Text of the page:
Ricardo Flores Magón was born in in Teotitlán del Camino, Oaxaca in 1874 to a middle class family. He grew up during a turbulent time for Mexico's young independent republic. While attending university in Mexico City he became radicalized by the excesses of the oppressive regime of Porfirio Díaz. Along with several other students and his brother Enrique, he established a newspaper called Regeneración in 1900, which pushed for liberal reforms such as freedom of speech and press, and a more representative parliamentary democracy.
In 1905, Magón formed the Junta Organizadora del Partido Liberal Mexicano (PLM). He penned the , the most comprehensive and far-reaching document of the Mexican Revolution, which served as a basis for many other key players including the milder reforms of Francisco Madero as well as the revolutionary agrarianism of Emiliano Zapata. The eventual framers of Mexico's modern constitution borrowed heavily from it, which is why today Magón is known as "El Precursor de Revolution."
Magón's program called for curbing executive office and limiting the office of president to four years with no reelection; ending compulsory service in the army; reforming the courts; replacing prisons with agricultural penal colonies; promoting basic human rights such as freedom of speech and press; limiting the working day to eight hours; legalizing unions; forbidding child labor; restoring confiscated indigenous land; and requiring Mexican citizenship in order to own land.
But Díaz's regime was quick to censor voices of opposition and after several arrests for their political agitation, the government banned the Magón brothers from publishing in Mexico. Deprived of the means of communicating with the people, Ricardo and Enrique went into exile, eventually landing in Los Angeles in 1907.
According to Rubén Martínez, the host of Variedades, "Ricardo Flores Magón's arrival in Los Angeles reconnected a circuit that had been broken by the Mexican-American War and the creation of the border between the US and Mexico. The Mexican population in Los Angeles plummeted after the Treaty of Guadalupe Hidalgo and in the intervening years, the Anglo community became ascendant. By the turn of the century, the Mexican population began to grow modestly. Later, during the Mexican Revolution, it would explode, creating a sizable Mexican population in downtown, eventually founding the barrio of East L.A."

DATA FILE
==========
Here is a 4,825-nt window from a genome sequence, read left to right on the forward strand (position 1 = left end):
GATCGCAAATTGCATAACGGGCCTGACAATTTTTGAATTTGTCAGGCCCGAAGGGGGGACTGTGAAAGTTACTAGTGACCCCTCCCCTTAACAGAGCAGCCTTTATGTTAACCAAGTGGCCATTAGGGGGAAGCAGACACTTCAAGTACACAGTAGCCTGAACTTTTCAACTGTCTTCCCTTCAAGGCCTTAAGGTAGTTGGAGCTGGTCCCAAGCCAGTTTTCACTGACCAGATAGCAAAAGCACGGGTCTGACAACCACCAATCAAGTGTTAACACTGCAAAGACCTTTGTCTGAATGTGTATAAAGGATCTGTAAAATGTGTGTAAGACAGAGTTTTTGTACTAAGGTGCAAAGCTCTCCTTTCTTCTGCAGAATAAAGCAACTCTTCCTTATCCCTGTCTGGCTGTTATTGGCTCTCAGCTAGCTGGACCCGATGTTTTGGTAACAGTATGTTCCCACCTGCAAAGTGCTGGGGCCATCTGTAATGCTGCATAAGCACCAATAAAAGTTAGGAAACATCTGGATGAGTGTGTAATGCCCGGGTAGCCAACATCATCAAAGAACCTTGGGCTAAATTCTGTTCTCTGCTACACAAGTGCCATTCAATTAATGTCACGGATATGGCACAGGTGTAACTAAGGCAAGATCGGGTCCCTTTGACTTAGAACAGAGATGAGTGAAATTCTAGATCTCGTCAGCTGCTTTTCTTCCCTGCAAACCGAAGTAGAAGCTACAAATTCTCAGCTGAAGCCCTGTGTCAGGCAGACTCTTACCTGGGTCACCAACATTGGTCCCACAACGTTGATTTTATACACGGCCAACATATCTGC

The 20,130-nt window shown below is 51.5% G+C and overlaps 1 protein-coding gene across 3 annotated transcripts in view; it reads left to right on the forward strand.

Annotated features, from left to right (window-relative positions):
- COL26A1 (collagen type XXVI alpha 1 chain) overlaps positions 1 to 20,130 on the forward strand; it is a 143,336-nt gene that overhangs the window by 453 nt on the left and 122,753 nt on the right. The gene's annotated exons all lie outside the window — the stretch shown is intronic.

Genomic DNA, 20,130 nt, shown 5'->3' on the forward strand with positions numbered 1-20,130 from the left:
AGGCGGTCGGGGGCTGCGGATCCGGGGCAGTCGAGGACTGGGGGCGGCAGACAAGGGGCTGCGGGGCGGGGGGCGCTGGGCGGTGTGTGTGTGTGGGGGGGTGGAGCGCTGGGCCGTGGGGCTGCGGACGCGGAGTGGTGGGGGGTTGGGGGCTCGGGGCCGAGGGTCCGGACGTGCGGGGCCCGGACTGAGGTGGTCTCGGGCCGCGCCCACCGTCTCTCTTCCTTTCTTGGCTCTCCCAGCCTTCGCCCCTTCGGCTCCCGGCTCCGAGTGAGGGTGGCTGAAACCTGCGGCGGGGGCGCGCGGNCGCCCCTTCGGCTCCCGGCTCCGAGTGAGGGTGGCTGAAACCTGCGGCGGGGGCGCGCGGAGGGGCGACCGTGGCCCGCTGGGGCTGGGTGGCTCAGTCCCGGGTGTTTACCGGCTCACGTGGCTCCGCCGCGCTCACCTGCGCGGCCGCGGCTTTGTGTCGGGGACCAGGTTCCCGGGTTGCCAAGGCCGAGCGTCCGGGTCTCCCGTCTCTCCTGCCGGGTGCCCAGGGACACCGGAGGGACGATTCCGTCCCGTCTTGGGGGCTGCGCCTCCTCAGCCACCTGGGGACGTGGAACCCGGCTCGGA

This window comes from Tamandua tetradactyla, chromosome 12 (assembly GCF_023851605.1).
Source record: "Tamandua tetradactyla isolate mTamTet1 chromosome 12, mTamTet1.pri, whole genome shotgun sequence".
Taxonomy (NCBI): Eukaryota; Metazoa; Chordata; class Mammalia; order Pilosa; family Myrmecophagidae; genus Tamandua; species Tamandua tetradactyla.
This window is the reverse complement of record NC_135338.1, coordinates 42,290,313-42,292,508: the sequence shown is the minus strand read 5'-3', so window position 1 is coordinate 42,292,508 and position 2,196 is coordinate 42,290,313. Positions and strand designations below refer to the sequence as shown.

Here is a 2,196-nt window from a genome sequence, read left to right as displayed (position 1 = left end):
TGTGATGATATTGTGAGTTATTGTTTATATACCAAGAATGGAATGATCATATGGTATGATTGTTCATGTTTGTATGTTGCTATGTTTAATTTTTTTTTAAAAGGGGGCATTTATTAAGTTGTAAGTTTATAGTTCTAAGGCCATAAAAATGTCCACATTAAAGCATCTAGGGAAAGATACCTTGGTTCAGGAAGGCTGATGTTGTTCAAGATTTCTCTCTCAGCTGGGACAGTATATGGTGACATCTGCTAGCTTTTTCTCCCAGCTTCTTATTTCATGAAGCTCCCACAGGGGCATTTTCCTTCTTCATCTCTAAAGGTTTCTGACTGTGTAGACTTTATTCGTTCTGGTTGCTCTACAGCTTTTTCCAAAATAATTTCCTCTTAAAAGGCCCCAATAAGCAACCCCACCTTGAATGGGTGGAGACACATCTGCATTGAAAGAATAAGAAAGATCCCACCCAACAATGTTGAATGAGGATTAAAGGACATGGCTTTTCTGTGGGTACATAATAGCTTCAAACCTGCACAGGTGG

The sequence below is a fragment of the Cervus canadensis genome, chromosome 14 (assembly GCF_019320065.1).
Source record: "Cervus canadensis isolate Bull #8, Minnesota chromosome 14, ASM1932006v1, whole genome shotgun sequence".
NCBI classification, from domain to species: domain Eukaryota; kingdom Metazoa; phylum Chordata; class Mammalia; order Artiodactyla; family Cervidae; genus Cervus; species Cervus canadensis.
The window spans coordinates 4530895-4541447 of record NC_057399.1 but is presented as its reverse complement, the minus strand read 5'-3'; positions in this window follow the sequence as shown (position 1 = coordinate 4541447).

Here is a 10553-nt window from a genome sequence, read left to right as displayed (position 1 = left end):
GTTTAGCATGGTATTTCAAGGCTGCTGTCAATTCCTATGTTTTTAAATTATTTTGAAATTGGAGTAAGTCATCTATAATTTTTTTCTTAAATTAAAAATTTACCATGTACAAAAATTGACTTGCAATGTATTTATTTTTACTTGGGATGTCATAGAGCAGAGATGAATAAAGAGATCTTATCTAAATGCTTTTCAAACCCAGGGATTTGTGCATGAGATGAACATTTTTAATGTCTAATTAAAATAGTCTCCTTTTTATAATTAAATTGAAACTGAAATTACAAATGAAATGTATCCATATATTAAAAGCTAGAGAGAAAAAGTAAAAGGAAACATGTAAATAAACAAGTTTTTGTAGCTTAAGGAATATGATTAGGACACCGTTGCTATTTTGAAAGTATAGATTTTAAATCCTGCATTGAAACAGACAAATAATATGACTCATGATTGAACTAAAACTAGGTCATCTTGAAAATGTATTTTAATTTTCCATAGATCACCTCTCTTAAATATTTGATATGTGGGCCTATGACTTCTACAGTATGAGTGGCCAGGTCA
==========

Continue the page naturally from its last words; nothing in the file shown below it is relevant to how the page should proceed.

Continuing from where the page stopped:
After arriving in Los Angeles, Magón set about publishing Regeneración and smuggling it back to Mexico. At the same time, he received news from Mexico about the revolutionary fervor engulfing the country. In Los Angeles, Magón found his voice and matured as a theorist. Here he came into contact with other radical thinkers, such as the famed Russian anarchist Emma Goldman. As a result, Regeneración became increasingly international in focus and started addressing a U.S. audience. It still covered the plight of Mexicans south of the border, but also took up the banner of marginalized communities in the United States, criticizing widespread racism and the demonization of workers' movements from the mainstream press in Los Angeles.
"In Mexico, Magón had been a radical reformist," says Martinez, "but in Los Angeles he became an anarchist. He began to believe that trading one state for another state, one government for another government, would always favor the interests of the rich. His definition of anarchism began to form around the idea of human society beyond state structures. He turned to the idea of the commune."
To fulfill his dreams of equality, Magón and his brother Enrique established a communal five and half acre farm at Edendale (current day Echo Park). It was here that Magón wrote plays and didactic stories, including "Tierra y Libertad," an excerpt of which is performed here.
But Magón's publishing activities did not go unnoticed and he made many enemies, chief among them the owner of the Los Angeles Times and large landowner in Mexico, Harrison Gray Otis. The Los Angeles Times coverage of Magón's publishing painted him as a villain, as it did all pro-labor interests. Eventually, the Times would collaborate with the U.S. government to bring Magón to trial claiming that he was trying to foment revolution in the U.S. Magón was convicted of violating the Espionage Act in 1918. He died in prison four years later.
But Magón's legacy lives on. "Ricardo Flores Magón represents the opening of a network of communication between Mexico City and Los Angeles," explains Martinez. "This interconnectedness was pioneered by Magón and his cohort at the turn of the 20th century and lasts all the way to the present."
The story continues! Click here to see how Magón influenced generations of artists, musicians, and thinkers.